Thursday, November 30, 2023 from 12:00 PM – 1:30 PM (ET)
In-Person (RSVP here) and Webcast
The Global Taiwan Institute (GTI) is pleased to invite you to a public seminar entitled “Implications of Global Conflicts for Taiwan Strait Security.” In February of 2022, Russia launched a brutal and unprovoked invasion of Ukraine, touching off the largest European ground war since World War Two. In doing so, Moscow issued a profound challenge to the rules-based international order and raised alarms in democratic nations around the world. Fears of growing geopolitical instability were further exacerbated by Hamas’ October 7 terrorist attack on Israel, which has rapidly expanded in scope and intensity while threatening to develop into a far larger, regional conflict. For Taiwan and its supporters around the world, these developments have been deeply concerning. While both conflicts are far from the Taiwan Strait, they have nevertheless underscored the fragility of the international system and demonstrated that war remains a viable option for revisionist regimes. At the same time, this proliferation of global conflicts has placed considerable strain on the United States’ defense-industrial base, calling into question Washington’s ability to provide its partners—including Taiwan—with the armaments they need to defend themselves.
For Taiwan, the United States, and other like-minded nations, these new conflicts could provide both warnings and lessons. Do these wars presage a future contingency in the Taiwan Strait? How have these developments impacted China’s strategic thinking? What lessons can Taiwan and its partners draw from the conflicts? This panel will tackle these questions and many more.
Panelists will include: Bradley Bowman (Foundation for Defense of Democracies); Michael Mazza (American Enterprise Institute/GTI); Yuki Tatsumi (Stimson Center); and Alexander Velez-Green (Heritage Foundation). The event will be moderated by GTI Executive Director Russell Hsiao.
The event will be held at the GTI office located at 1836 Jefferson Place NW in Washington DC (approximately one block from the Dupont Circle Metro). Doors will open at 11:30 AM, and the event will begin at 12:00 PM. If you plan on attending in-person, please RSVP by November 28, as seating is limited. A light lunch will be provided. Please direct questions or concerns to Program Manager Marshall Reid at firstname.lastname@example.org.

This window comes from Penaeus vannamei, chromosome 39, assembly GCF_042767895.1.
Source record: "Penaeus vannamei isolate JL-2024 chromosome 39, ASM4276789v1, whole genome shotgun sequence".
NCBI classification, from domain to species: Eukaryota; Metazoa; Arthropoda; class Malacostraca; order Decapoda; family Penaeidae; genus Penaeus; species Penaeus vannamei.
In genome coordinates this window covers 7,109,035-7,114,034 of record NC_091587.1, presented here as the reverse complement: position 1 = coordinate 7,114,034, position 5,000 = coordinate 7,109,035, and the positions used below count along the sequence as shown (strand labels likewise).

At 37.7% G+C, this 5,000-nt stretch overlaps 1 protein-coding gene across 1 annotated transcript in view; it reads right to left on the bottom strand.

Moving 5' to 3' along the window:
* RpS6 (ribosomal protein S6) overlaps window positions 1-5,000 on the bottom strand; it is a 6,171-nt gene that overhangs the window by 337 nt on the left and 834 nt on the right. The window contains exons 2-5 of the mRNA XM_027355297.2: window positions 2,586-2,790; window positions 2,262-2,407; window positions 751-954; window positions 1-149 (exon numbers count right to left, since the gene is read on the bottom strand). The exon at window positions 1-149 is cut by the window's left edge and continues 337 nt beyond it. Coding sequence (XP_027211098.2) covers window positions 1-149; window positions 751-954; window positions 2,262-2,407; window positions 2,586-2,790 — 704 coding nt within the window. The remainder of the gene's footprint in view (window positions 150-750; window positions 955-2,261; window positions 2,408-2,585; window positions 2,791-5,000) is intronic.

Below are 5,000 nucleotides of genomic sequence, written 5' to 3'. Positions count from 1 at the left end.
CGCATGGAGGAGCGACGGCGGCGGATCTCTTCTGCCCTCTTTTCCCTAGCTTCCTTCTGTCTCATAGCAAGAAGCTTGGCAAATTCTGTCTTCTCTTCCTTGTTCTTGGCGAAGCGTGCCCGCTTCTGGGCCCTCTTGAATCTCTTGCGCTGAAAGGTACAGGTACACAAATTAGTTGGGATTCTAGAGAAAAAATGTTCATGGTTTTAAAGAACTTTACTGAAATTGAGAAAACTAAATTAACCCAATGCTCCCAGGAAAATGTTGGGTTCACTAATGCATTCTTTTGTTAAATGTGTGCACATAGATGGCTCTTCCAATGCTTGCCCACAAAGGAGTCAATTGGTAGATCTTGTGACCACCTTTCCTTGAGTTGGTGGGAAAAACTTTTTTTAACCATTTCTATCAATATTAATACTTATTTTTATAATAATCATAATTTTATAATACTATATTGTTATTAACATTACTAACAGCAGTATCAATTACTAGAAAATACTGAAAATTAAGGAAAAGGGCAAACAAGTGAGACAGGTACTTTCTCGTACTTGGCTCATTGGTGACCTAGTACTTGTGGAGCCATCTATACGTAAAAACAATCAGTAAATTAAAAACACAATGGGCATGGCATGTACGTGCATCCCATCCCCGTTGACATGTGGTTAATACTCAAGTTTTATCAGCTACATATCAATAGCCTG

**Media: Please contact Marshall Reid at email@example.com if you would like to bring additional crew members or equipment, so that we can be sure to accommodate you.
Bradley Bowman serves as senior director of the Center on Military and Political Power at the Foundation for Defense of Democracies, where he focuses on US defense strategy and policy. He has served as a national security advisor to members of the Senate Armed Services and Foreign Relations committees, as well as an active duty US Army officer, Black Hawk pilot, and assistant professor at West Point. Bowman spent nearly nine years in the US Senate, including six years as the top defense advisor to Senator Kelly Ayotte, then-senior Republican on the Armed Services Readiness and Management Support Subcommittee. Bowman also served as national security advisor to Senator Todd Young and worked as a Council on Foreign Relations international affairs fellow on the Senate Foreign Relations Committee. Bradley served more than 15 years on active duty as a US Army officer, including time as a company commander, pilot, congressional affairs officer on the Army staff in the Pentagon, and staff officer in Afghanistan. As an assistant professor at the US Military Academy at West Point, Bowman taught courses on American politics, foreign policy, and grand strategy. He also taught a graduate course on “Congress and US National Security Policy” at Georgetown University’s School of Foreign Service. Bowman has testified to Congress and appeared on CNN and BBC. His analysis has been published by The Washington Post, The Wall Street Journal, Foreign Policy, NBC News, Newsweek, Breaking Defense, Defense News, and others. He earned an MA in international relations from Yale University and a BS in American politics from the United States Military Academy at West Point.